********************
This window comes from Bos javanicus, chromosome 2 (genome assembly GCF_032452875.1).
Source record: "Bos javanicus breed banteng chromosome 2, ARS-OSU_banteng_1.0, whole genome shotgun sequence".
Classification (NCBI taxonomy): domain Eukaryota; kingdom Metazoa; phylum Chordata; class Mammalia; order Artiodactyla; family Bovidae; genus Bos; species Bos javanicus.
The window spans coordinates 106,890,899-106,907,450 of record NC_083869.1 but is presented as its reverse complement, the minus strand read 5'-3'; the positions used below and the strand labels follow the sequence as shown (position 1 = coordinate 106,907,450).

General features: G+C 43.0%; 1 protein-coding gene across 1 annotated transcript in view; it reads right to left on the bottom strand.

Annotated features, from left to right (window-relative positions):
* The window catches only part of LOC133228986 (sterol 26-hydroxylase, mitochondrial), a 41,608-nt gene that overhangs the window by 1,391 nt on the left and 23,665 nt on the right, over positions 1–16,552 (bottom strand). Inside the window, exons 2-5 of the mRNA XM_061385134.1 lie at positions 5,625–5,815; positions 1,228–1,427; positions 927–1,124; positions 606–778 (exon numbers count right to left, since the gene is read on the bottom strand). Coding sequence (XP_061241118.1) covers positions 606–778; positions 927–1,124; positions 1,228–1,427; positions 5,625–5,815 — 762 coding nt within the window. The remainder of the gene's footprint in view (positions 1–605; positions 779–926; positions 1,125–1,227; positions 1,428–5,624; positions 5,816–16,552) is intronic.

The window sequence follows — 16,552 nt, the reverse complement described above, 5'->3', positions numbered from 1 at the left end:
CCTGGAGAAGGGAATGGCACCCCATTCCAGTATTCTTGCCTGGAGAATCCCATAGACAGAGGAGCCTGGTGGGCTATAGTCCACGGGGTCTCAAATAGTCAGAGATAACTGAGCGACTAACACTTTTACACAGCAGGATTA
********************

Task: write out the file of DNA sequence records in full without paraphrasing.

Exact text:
This window comes from Bos javanicus, chromosome 2 (genome assembly GCF_032452875.1).
Source record: "Bos javanicus breed banteng chromosome 2, ARS-OSU_banteng_1.0, whole genome shotgun sequence".
Classification (NCBI taxonomy): domain Eukaryota; kingdom Metazoa; phylum Chordata; class Mammalia; order Artiodactyla; family Bovidae; genus Bos; species Bos javanicus.
The window spans coordinates 106,890,899-106,907,450 of record NC_083869.1 but is presented as its reverse complement, the minus strand read 5'-3'; the positions used below and the strand labels follow the sequence as shown (position 1 = coordinate 106,907,450).

General features: G+C 43.0%; 1 protein-coding gene across 1 annotated transcript in view; it reads right to left on the bottom strand.

Annotated features, from left to right (window-relative positions):
* The window catches only part of LOC133228986 (sterol 26-hydroxylase, mitochondrial), a 41,608-nt gene that overhangs the window by 1,391 nt on the left and 23,665 nt on the right, over positions 1–16,552 (bottom strand). Inside the window, exons 2-5 of the mRNA XM_061385134.1 lie at positions 5,625–5,815; positions 1,228–1,427; positions 927–1,124; positions 606–778 (exon numbers count right to left, since the gene is read on the bottom strand). Coding sequence (XP_061241118.1) covers positions 606–778; positions 927–1,124; positions 1,228–1,427; positions 5,625–5,815 — 762 coding nt within the window. The remainder of the gene's footprint in view (positions 1–605; positions 779–926; positions 1,125–1,227; positions 1,428–5,624; positions 5,816–16,552) is intronic.

The window sequence follows — 16,552 nt, the reverse complement described above, 5'->3', positions numbered from 1 at the left end:
CCTGGAGAAGGGAATGGCACCCCATTCCAGTATTCTTGCCTGGAGAATCCCATAGACAGAGGAGCCTGGTGGGCTATAGTCCACGGGGTCTCAAATAGTCAGAGATAACTGAGCGACTAACACTTTTACACAGCAGGATTA